THÉMIS Spectropolarimetric Gallery



OBSERVATOIRE DE PARIS, NEWS RELEASE (September, 2001)
By Véronique BOMMIER & Guillaume MOLODIJ


FULL-STOKES SPECTROPOLARIMETRY OF PROMINENCES (June 15, 2000)
Observation & Reduction by Frédéric Paletou
paletou@obs-nice.fr


NiI @ 676.8 nm observations of active region NOAA 9236 (November 25, 2000)
Courtesy N. MEUNIER (OMP, Tarbes)
meunier@bagn.obs-mip.fr

Nearby Continuum Spectro-image Longitudinal Magnetic Field
I_cont B//


OBSERVATIONS OF THE SO-CALLED SECOND SOLAR SPECTRUM
Observation & Reduction by Frédéric Paletou
paletou@obs-nice.fr
Thousand thanks to those who where "around" this observation:
Guillaume MOLODIJ, Manolo COLLADOS, Javier TRUJILLO BUENO,
Claude Le MEN and Arturo LOPEZ ARISTE

Linear polarization of the D2 line of NaI
April 7, 2000 - Taken approximately @ 10" from the north limb


MAGNETOMETRY OF SOLAR ACTIVE REGIONS
Images provided by Jean RAYROLE
Jean.Rayrole@obspm.fr

Continuum Intensity Spectro-image
August 20, 1999 - Field of View 120'' x 240''
Observers: A. López Ariste, J. Rayrole, M. Semel, G. Molodij, F. Paletou
Spectro-image reconstituée à partir du continu proche de l'une des raies spectrales observée
(dans ce cas à partir du domaine spectral FeI @ 630.1 nm)

Map of the Longitudinal Magnetic Field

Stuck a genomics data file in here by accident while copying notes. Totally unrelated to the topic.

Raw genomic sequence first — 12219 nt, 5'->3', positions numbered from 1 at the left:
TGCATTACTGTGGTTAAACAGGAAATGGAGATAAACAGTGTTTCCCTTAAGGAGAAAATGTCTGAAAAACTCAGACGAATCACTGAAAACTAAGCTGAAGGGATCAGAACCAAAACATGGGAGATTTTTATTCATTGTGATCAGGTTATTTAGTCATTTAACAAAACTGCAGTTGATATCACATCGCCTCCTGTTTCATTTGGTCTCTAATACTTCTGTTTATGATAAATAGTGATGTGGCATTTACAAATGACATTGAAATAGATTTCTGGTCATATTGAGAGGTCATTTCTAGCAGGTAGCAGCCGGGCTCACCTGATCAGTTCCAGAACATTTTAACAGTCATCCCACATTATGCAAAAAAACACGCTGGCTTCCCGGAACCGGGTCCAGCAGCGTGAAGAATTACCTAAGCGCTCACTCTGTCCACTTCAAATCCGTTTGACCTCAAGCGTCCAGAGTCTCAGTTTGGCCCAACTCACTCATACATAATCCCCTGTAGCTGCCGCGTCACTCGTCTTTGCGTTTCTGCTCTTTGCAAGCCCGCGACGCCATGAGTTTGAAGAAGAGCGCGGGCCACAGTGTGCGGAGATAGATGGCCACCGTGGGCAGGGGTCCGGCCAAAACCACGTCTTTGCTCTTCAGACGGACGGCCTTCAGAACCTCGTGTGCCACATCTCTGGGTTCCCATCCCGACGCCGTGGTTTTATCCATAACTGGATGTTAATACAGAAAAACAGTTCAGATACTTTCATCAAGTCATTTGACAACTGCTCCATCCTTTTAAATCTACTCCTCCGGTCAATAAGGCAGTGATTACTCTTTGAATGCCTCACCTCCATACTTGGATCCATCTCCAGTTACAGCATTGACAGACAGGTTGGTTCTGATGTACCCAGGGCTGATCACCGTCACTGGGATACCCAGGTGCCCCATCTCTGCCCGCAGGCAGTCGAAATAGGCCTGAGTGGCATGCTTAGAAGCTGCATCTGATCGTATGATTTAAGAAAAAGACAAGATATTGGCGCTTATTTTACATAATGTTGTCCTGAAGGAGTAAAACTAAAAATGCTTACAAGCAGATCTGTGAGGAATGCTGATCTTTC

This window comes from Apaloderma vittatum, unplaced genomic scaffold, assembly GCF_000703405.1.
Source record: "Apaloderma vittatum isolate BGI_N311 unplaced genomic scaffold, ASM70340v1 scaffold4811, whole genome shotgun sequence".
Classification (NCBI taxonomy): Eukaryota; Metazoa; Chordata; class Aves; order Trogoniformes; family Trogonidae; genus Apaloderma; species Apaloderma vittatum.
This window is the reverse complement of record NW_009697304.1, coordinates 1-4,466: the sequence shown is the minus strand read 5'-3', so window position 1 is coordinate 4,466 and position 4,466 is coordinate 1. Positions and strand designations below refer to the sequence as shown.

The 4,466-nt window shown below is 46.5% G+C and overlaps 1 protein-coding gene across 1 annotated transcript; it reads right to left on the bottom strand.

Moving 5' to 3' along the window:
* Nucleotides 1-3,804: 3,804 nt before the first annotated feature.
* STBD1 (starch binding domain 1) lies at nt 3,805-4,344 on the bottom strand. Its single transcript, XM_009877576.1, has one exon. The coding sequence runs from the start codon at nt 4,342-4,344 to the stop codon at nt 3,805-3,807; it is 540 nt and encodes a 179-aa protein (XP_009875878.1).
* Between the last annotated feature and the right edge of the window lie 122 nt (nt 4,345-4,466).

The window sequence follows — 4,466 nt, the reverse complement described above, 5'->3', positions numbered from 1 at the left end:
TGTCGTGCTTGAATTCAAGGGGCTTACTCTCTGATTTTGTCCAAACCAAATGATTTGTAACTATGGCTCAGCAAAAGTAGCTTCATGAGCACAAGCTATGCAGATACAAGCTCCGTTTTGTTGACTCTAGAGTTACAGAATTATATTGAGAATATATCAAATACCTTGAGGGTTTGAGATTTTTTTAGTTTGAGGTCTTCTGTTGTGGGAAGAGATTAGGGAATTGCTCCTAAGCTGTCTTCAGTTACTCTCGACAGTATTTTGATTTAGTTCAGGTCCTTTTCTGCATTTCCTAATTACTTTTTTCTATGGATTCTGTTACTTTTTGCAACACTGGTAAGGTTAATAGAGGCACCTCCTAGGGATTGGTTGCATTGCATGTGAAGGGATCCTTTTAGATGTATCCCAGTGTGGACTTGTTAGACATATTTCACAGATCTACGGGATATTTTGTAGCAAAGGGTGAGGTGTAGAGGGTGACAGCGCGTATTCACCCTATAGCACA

from Circular Polarisation Analysis (Center of Gravity Method)
Carte du champ magnétique longitudinal obtenue par l'analyse de
polarisation circulaire de la lumière (méthode du centre de gravité)

Radial Velocities (from Stokes V analysis as for B//)
Carte des vitesses radiales (même méthode)


The very first inversion of spectropolarimetric data from the THÉMIS telescope can be seen @ DASOP/THÉMIS (Meudon) www-page (courtesy Dr A. López Ariste)

High Polarimetric Sensitivity

Recent results can also be seen @ DASOP/THÉMIS (Meudon) www-page

The Calima of February 26th, 2000.

Sahara dust plume Calima over the Canarias
sahara dust calima

A massive sandstorm blowing off the northwest African desert has blanketed hundreds of thousands of square miles of the eastern Atlantic Ocean with a dense cloud of Saharan sand. The massive nature of this particular storm was first seen in a SeaWiFS image on Saturday, 26 February 2000 when it reached over 1000 miles into the Atlantic. These storms and the rising warm air can lift dust 15,000 feet or so above the African deserts and then out across the Atlantic, many times reaching as far as the Caribbean where they often require the local weather services to issue air pollution alerts as was recently the case in San Juan, Puerto Rico. Recent studies by the U.S. Geological Survey have linked the decline of the coral reefs in the Caribbean to the increasing frequency and intensity of Saharan Dust events. Additionally, other studies suggest that Saharian Dust may play a role in determining the frequency and intensity of hurricanes formed in the eastern Atlantic Ocean [Text courtesy of NASA/Goddard Space Flight Center]. Additional information can be found @ SeaWIFS Project www pages.

Curator: Frédéric Paletou
E-mail: paletou@obs-nice.fr
Fax: (+33) 4 92 00 31 21
Last updated: November 21, 2001